Monday, June 8, 2015

Mulberry Hatch

I fished the mulberry hatch with my friend Aaron yesterday on the C&O Canal right in Georgetown. It was my first time ever fishing that stretch of the canal, and the first time ever fishing the mulberries. What an experience! Of course, the fish weren't in thick under most of the trees, despite a steady drop of berries, but I still managed some success anyway. The total to the net in a half day was 3. I broke off one big boy that would have been a great fish. Aaron also broke off a fish after he set the hook so hard, I thought he was going to backcast it into the trees behind us.

The story of the day, though, was my last fish. I found a section where I saw a bunch of big fish feeding. I was fishing near the south side of the old boat (the "barge" which was tugged by donkeys in the old days) in the end of the canal, and didn't have a good game plan for landing a fish. I was about 12 feet off the water, with a narrow stretch of about 5 feet of water between me and the boat. I literally have no idea how I landed this fish, because nearly everything possible went wrong, but I still managed to get it to the net. Once I hooked it, it went on a hell of a run and of course made a sharp left around some bridge pilings. He had no thoughts about slowing down, and I started seeing my fly line getting low. I contemplated for a minute breaking him off on purpose because I was afraid he'd sever my backing and I'd lose the whole line, but I decided to press on and hope it held. I saw almost 100 feet of backing out of the rod tip before I stopped the fish, and luckily the backing held against the bridge. Just as luckily, the fish decided to come back around the correct side of the pilings to not completely wrap me up. But it wasn't over yet. Once I cleared him of the boat, the fish decided to swim around the other side of the boat, promptly getting the leader stuck on the boat itself. At that point, I had to do some passing the rod to myself around some trees, climb up on the bridge and walk across, and somehow popped the line free. At this point, there's a good 25 people watching this spectacle. Finally, the fish was getting tired, so I walked him down to the end of the lock where there was only a foot or two to reach into the water and was able to scoop him up to the cheers of the crowd. I felt the leader, and it felt like I was running my hand over sandpaper. I still have no idea how it held up.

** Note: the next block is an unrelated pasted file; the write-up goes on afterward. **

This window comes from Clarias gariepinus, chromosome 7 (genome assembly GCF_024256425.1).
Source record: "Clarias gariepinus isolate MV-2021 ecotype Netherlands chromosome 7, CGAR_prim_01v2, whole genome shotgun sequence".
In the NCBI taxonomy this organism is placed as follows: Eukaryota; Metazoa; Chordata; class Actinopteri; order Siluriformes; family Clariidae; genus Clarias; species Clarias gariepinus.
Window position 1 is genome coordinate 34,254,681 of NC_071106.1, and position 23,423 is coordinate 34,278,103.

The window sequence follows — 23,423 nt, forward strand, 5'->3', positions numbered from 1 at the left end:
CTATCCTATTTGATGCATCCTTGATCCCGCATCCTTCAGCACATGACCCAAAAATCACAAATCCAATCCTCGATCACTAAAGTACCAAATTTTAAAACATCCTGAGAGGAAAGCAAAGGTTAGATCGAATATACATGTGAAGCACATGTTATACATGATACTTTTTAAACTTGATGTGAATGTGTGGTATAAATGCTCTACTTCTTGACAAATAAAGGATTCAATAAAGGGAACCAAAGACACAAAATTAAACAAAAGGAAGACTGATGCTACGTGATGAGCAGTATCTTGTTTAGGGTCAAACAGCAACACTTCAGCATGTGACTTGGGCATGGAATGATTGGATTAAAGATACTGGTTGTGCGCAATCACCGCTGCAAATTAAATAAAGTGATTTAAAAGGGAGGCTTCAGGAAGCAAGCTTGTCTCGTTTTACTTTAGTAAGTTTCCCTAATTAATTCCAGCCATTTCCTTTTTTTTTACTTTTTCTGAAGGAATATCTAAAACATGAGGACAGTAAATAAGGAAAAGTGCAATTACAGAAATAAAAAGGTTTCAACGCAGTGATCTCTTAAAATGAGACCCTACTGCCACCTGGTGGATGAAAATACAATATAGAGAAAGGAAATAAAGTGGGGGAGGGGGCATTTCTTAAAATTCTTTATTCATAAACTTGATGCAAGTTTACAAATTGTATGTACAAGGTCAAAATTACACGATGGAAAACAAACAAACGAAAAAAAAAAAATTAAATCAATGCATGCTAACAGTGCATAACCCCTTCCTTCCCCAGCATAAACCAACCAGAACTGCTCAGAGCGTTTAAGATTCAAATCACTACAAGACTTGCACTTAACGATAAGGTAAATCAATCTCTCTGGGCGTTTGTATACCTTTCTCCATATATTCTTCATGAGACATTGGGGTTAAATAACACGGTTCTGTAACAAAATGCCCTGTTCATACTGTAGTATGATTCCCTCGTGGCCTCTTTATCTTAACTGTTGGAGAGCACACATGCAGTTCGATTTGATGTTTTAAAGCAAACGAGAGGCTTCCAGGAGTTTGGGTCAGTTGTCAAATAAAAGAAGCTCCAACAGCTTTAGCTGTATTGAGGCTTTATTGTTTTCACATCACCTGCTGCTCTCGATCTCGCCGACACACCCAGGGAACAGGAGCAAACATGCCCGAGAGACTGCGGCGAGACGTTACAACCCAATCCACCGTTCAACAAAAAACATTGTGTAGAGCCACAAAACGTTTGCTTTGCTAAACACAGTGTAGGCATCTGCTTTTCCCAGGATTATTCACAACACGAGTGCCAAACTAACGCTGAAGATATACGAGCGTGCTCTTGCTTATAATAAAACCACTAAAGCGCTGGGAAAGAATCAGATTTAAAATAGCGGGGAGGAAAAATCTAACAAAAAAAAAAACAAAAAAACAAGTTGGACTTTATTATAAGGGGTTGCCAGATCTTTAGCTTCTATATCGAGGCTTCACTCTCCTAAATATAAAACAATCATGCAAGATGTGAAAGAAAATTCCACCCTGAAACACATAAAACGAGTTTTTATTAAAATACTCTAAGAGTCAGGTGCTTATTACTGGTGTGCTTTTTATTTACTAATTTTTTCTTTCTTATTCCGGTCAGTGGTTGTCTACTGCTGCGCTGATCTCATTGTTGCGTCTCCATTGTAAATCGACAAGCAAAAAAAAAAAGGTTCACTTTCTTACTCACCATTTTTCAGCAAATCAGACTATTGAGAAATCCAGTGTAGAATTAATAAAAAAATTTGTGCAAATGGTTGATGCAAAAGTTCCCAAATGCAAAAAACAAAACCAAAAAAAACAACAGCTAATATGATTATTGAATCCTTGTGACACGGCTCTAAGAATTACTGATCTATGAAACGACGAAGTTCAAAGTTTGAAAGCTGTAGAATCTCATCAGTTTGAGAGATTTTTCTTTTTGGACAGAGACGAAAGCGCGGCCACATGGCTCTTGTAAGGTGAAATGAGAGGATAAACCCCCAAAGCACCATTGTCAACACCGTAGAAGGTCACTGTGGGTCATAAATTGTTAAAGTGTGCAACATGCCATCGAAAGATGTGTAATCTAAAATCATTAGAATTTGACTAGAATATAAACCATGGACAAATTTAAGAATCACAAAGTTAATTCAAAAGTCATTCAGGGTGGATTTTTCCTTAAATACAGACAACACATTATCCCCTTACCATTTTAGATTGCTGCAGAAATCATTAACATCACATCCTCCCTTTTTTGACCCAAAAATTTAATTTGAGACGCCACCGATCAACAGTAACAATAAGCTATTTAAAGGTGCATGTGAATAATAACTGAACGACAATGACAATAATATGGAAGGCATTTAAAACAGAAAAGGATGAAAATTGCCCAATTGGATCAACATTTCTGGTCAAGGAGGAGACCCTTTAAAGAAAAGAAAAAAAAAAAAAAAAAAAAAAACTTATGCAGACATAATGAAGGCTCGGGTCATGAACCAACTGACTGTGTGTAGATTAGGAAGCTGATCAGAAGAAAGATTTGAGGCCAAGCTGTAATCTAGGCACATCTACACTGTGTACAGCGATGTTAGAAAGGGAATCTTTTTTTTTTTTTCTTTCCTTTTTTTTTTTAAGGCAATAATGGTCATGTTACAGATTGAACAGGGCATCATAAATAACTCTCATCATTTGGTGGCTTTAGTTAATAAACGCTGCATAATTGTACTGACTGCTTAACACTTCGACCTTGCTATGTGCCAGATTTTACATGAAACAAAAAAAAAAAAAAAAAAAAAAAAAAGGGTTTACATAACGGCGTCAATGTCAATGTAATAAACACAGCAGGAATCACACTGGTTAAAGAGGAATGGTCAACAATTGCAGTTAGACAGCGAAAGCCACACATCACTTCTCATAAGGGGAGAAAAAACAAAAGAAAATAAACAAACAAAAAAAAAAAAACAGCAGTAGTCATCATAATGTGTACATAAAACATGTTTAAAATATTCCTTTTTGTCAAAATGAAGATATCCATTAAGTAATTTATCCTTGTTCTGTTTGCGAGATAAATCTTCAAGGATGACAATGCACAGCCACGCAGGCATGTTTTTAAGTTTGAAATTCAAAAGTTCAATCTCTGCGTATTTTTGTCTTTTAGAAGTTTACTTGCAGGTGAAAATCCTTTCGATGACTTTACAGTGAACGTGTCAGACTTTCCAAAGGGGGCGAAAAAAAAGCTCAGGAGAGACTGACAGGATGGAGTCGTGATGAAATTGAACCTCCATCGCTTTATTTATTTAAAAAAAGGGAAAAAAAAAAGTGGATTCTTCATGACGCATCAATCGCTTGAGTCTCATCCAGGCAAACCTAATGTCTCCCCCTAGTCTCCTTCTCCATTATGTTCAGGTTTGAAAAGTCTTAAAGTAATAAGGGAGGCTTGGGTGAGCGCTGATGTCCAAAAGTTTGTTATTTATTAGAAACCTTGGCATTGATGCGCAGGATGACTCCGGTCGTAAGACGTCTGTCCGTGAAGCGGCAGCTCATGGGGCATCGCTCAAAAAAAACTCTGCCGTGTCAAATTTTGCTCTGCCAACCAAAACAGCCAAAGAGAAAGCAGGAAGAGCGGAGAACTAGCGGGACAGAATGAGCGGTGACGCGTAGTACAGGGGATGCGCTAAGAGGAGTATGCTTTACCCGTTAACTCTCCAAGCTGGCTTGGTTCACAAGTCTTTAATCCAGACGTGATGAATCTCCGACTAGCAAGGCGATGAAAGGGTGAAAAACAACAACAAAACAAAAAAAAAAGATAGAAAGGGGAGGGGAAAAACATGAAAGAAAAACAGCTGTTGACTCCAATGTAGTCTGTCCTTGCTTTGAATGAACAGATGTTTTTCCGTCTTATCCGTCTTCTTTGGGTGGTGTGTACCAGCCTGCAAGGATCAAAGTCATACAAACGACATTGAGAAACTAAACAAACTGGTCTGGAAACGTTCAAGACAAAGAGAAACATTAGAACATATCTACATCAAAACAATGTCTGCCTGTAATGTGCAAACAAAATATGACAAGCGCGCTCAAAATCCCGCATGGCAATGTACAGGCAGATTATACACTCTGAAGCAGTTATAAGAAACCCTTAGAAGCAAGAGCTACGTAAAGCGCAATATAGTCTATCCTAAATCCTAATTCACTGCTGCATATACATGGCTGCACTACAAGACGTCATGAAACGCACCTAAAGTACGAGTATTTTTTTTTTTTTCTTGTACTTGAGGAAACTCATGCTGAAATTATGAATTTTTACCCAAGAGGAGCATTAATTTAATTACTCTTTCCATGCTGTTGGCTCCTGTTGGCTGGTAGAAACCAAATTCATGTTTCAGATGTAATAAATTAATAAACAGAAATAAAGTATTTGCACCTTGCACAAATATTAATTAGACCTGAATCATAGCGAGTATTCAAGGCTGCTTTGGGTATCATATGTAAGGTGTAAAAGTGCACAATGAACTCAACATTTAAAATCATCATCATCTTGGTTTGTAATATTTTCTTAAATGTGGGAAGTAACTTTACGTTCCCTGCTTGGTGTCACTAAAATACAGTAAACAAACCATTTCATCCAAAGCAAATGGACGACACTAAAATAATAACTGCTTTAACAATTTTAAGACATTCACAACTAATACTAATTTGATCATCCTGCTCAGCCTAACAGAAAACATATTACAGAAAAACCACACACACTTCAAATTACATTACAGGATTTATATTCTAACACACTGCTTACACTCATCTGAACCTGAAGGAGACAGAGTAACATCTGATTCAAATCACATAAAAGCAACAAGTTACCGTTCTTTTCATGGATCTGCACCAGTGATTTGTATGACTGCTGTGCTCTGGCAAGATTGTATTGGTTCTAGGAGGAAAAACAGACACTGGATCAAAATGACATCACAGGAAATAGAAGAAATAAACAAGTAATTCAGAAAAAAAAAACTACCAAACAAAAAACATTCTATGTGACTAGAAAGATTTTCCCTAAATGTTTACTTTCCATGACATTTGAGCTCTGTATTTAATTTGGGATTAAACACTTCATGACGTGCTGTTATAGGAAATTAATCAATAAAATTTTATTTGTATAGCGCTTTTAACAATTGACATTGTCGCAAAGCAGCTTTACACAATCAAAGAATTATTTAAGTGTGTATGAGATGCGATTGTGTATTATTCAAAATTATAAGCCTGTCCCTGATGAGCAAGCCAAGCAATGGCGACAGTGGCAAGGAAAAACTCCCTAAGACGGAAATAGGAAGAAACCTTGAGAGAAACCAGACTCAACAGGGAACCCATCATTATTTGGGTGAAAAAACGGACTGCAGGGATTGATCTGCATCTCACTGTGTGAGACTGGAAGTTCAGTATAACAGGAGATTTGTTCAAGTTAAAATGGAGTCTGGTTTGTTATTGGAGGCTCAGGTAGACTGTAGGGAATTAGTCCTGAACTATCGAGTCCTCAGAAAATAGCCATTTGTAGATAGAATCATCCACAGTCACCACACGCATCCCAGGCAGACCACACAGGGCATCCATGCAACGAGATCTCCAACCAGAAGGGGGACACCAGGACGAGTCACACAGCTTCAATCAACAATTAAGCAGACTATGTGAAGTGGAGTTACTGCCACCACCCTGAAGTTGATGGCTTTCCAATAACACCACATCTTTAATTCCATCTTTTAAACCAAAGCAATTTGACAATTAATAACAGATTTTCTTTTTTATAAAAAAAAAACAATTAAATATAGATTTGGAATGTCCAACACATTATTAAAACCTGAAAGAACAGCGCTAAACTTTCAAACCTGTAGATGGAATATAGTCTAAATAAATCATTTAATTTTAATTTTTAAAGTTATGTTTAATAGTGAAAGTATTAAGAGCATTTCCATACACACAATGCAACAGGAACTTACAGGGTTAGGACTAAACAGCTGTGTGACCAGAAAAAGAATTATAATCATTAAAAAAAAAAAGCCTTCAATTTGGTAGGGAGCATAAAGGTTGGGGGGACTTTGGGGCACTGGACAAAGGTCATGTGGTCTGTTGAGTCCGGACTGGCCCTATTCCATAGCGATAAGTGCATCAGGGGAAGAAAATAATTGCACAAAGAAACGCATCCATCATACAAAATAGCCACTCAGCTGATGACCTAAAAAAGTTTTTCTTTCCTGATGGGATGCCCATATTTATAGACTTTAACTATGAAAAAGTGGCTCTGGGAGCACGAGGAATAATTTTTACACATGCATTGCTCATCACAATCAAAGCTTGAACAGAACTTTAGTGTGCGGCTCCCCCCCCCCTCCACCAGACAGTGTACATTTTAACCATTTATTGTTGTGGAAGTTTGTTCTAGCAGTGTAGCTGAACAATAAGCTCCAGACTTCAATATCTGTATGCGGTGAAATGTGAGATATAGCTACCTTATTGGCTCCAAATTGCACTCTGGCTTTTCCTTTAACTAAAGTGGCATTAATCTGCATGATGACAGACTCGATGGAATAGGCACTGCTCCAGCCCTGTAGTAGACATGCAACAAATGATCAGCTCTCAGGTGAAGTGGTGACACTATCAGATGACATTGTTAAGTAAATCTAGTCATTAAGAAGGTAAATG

Sucking a mulberry off the surface

This turtle was waiting for his chance too
So close to an eat... but he refused 

1 comment:

  1. Hey Jeff, That was fun but next time I get to catch all he fish. Ok.